Philadelphia Zoo Confirms Gorilla Baby Name


Philadelphia Zoo is pleased to announce that its newest addition, a western lowland gorilla baby, has a new name. After an overwhelming number of votes from the global community, the name “Amani” won in a landslide. Amani means “peace” in Swahili, one of the languages spoken in the Democratic Republic of Congo (DRC). Amani and her mother, 22-year-old Honi, are doing well with the rest of the troop in their home in the Zoo’s PECO Primate Reserve.
Philadelphia Zoo enlisted the global community to help name the infant and partnered with the Gorilla Rehabilitation and Conservation Education (GRACE) Center in the Democratic Republic of Congo (DRC), a sanctuary that cares for highly endangered Grauer’s gorillas (also called eastern lowland gorillas) whose families have been killed by poachers. Philadelphia Zoo staff chose from a list of names of the gorillas who currently live at GRACE and online voters were asked to donate a minimum of $1.00 per vote, with all of the proceeds benefitting GRACE’s gorilla care and conservation work. Voters donated $6,600 and the Zoo matched dollar for dollar with the total donation amount to GRACE at $13,200.

Amani“We are thrilled that people around the world showed their support by helping to name our gorilla Amani and supporting orphaned gorillas at GRACE.  Zoos have a vital role in fostering connections between people and animals and this is a great example of this linkage,” says Kim Lengel, the Zoo’s VP for Conservation and Education.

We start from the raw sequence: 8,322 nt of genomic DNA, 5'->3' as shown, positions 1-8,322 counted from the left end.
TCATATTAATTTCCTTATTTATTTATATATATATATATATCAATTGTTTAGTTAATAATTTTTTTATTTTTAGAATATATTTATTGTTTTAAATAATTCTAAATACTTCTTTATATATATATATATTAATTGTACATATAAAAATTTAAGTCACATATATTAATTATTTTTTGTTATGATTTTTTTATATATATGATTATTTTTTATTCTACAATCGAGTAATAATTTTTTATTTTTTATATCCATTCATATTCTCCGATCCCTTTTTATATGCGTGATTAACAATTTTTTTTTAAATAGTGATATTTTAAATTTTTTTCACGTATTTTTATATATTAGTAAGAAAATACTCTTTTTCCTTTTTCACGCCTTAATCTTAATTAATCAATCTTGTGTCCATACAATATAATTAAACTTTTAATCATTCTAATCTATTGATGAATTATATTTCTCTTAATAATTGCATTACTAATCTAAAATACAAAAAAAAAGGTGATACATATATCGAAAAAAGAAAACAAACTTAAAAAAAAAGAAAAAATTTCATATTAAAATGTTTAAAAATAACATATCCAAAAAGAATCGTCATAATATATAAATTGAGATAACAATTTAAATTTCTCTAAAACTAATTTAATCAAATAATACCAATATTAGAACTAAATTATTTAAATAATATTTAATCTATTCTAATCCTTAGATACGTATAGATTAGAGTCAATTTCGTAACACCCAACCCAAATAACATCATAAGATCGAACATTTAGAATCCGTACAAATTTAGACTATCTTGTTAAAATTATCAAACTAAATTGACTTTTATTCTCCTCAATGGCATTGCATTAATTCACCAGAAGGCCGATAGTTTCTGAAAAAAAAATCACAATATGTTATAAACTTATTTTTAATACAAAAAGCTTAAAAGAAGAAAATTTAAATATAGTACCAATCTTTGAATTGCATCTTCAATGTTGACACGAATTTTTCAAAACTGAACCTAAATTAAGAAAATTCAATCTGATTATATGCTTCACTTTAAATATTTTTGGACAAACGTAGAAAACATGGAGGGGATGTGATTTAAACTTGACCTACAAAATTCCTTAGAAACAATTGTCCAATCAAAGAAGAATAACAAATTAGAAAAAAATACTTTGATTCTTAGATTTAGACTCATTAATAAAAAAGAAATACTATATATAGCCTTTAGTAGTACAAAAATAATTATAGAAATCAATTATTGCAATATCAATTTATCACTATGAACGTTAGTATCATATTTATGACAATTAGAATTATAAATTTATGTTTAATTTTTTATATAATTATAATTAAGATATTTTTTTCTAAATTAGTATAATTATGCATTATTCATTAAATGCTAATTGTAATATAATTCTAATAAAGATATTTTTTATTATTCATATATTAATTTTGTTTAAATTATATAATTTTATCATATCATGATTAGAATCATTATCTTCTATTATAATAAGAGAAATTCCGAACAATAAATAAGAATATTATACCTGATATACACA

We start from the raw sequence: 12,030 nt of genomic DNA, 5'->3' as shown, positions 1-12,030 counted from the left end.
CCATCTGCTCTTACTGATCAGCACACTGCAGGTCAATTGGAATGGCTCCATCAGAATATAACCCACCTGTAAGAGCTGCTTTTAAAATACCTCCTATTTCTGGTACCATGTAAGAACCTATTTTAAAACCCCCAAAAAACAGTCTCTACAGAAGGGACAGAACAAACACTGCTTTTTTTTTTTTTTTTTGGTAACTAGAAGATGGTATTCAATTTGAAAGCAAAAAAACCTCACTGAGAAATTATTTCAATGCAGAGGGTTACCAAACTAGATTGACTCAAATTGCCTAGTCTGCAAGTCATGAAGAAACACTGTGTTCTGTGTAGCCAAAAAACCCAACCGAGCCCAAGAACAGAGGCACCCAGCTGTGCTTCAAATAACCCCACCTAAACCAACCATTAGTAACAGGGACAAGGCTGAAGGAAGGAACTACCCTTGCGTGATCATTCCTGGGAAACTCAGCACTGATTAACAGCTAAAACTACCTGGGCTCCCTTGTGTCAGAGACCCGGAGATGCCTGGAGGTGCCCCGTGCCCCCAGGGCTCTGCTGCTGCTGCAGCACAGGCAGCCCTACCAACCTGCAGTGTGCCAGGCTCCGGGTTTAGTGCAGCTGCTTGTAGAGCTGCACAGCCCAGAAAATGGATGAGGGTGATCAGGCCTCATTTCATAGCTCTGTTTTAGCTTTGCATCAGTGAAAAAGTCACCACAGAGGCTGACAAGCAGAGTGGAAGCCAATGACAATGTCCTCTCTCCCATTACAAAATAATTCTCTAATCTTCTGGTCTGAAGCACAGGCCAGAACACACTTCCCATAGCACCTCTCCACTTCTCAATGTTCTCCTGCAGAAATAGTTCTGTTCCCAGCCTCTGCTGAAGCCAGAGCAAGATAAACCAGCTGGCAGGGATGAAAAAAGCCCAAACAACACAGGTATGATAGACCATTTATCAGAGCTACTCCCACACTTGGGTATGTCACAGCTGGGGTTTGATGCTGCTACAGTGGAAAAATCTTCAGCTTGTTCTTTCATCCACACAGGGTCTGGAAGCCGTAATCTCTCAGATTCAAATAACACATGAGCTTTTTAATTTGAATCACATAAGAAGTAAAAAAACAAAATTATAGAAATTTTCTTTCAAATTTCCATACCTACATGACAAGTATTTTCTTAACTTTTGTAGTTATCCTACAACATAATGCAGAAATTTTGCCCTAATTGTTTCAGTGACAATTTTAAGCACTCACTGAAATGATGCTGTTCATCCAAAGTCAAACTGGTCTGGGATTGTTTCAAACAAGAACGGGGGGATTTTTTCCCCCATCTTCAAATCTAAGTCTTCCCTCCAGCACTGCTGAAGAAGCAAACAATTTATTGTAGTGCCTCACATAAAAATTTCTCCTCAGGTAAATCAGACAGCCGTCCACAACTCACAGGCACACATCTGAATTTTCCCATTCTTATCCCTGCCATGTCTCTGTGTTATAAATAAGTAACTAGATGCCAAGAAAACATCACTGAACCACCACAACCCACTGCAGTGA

Amani is named after an 8-year-old gorilla who lives at GRACE and who was rescued in 2009 as part of a 3-month investigation by the Congolese wildlife authority. She was being offered for sale while stuffed into a plastic bag and was found dehydrated and with a bullet in her leg, a result of the poaching event that killed her family. Amani, which means “peace”, received her name because her rescue was facilitated by U.N. peacekeepers working in eastern DRC. Amani’s leg is permanently disabled as a result of her injury, but she now has a good life at GRACE. She lives up to her peaceful name, as she is the gentlest gorilla in the group. She loves to play with the younger gorillas and make peace after conflicts between group members.
“We are excited that our Amani now has a namesake at Philadelphia Zoo to be an ambassador for gorillas in the wild,” said Dr. Sonya Kahlenberg, GRACE Executive Director. “Grauer’s gorillas are on the brink of extinction, so raising awareness is critical. Amani is an appropriate name because gorillas are suffering from insecurity in DRC, thus peace is what they need more than anything. Unfortunately, orphans continue to arrive to GRACE in need of immediate help. We want to thank the Philadelphia Zoo community for supporting our efforts with Grauer’s gorillas in DRC. We look forward to watching little Amani as she grows!”
Both western lowland and Grauer’s gorillas are listed as Critically Endangered by the International Union for Conservation of Nature (IUCN), with threats including poaching, habitat destruction, illegal pet trafficking and disease. Grauer’s gorillas are recognized as one of the 25 most endangered primates in the world by IUCN’s Primate Specialist Group, Conservation International, and the International Primatological Society. Philadelphia Zoo empowers guests to become great ape heroes encouraging them to join the Zoo to save these majestic animals.  
Gorilla babies rely entirely on their mother for care during the first months of life, so Honi is in constant contact with baby Amani, cradling, cuddling and carrying her 24 hours a day. Dad, 31-year-old Motuba, is sticking close by to guard and protect the family, a role that male gorillas typically play in the group dynamic. Amani lives in PECO Primate Reserve with her mother, father Motuba and another female gorilla 17-year-old Kira.